It flowed out of my pen and onto the paper as if I were not even a part of the process. It came from nowhere and from everywhere. In her TED.com presentation, Elizabeth Gilbert, author of Eat, Pray, Love, speaks of “divine attendant spirits”. http://www.youtube.com/watch?v=86x-u-tz0MA This is an ancient Greek concept that we think of as a muse, the muse in the wall who whispers words, images, sounds to us and we write, sketch or pluck them out. It has nothing to do with my human intelligence or ability to create. That’s how it felt when I wrote “Song of an Invalid”. It was born on the page and I never even felt it stirring within me. Was it a good poem? I think so, for a junior in high school who lives with the daily angst and drama of 16-year-oldness. See what you think.
Song of an Invalid
I laugh at your insanity
Running till you’re out of breath
I close the drape to block the view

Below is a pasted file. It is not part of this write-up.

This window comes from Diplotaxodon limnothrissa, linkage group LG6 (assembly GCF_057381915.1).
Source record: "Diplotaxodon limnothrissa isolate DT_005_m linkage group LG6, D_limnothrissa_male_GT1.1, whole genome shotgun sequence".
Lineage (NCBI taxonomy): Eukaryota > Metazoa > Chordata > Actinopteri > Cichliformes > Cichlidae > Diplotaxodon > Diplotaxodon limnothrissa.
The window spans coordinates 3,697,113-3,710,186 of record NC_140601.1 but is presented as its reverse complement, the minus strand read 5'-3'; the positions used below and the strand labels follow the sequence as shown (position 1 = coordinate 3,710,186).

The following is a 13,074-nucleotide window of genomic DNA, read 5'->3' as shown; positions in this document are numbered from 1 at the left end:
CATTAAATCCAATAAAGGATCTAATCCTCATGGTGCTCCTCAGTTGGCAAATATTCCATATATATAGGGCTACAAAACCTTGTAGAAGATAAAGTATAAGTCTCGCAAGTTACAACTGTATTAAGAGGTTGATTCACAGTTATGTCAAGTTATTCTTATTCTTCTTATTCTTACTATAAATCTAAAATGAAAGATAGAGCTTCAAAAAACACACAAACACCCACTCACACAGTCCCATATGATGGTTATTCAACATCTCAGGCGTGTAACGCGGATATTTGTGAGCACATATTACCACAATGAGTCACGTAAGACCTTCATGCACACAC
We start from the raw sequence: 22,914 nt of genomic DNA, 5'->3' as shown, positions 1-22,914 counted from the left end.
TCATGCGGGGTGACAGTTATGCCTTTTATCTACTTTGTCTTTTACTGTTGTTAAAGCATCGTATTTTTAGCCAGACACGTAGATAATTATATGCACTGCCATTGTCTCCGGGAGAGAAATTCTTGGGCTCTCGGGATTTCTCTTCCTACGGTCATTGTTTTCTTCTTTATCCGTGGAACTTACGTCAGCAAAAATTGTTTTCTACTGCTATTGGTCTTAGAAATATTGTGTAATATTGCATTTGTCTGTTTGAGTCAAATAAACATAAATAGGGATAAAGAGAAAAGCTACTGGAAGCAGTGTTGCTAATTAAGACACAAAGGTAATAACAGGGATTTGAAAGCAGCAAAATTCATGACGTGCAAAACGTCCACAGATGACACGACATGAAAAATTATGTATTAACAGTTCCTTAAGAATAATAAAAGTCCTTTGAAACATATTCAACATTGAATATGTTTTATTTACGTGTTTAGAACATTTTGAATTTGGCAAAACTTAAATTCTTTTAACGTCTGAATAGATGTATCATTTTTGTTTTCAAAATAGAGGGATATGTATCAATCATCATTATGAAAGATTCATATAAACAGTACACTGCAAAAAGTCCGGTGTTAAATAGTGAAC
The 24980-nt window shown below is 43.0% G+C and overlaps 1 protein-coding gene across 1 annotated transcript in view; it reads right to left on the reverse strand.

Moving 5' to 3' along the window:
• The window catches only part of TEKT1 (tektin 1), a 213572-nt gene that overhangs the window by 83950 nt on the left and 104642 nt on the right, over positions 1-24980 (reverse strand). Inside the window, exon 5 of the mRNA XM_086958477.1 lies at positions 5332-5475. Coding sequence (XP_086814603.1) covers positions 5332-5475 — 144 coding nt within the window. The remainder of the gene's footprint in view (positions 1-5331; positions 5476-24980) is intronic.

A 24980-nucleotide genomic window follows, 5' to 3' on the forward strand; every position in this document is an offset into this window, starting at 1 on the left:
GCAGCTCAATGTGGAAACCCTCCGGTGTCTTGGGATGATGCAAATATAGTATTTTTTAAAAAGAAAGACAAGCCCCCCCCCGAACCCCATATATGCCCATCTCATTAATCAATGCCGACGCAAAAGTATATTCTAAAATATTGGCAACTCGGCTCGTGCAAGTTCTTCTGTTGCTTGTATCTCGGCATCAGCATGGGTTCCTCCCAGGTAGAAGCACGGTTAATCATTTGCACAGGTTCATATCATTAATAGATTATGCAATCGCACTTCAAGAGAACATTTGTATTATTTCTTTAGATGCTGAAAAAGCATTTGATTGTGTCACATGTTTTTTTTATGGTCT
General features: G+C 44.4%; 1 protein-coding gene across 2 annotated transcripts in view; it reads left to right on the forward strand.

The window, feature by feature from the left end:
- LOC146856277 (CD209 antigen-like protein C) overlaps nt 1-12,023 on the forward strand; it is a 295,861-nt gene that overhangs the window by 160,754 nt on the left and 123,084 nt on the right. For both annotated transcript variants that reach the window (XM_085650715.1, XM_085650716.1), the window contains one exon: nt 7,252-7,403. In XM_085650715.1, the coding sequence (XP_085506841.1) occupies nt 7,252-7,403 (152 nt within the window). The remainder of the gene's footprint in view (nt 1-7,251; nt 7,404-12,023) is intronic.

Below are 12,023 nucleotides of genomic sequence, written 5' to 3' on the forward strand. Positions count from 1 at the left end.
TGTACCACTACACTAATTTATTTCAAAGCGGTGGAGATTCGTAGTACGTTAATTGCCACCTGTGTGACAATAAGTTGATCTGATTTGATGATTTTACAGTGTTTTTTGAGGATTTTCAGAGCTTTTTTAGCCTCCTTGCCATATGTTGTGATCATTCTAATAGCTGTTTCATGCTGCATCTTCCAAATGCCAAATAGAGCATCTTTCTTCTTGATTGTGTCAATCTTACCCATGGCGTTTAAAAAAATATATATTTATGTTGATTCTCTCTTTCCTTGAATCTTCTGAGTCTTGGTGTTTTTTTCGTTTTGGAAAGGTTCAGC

Now, Mrs. Campbell loved it and wanted me to submit it for publication in the Spectrum, a local annual literary magazine. Only the finest work was included in the Spectrum. There was one condition though. She said I had to change the last line from “I cry” to “Like you” repeating the end of the previous line. It was a real moral dilemma for me. After all, the poem flowed out as is, and now you are second-guessing the muse, Mrs. Campbell? But I relented because getting that poem published meant everything to me.
They read my poem on the school announcements one morning, and everyone congratulated me. But I felt a little like I had betrayed myself and my muse in the wall. I still wonder if I should have stuck to my guns and fought for my original line even at the cost of publication.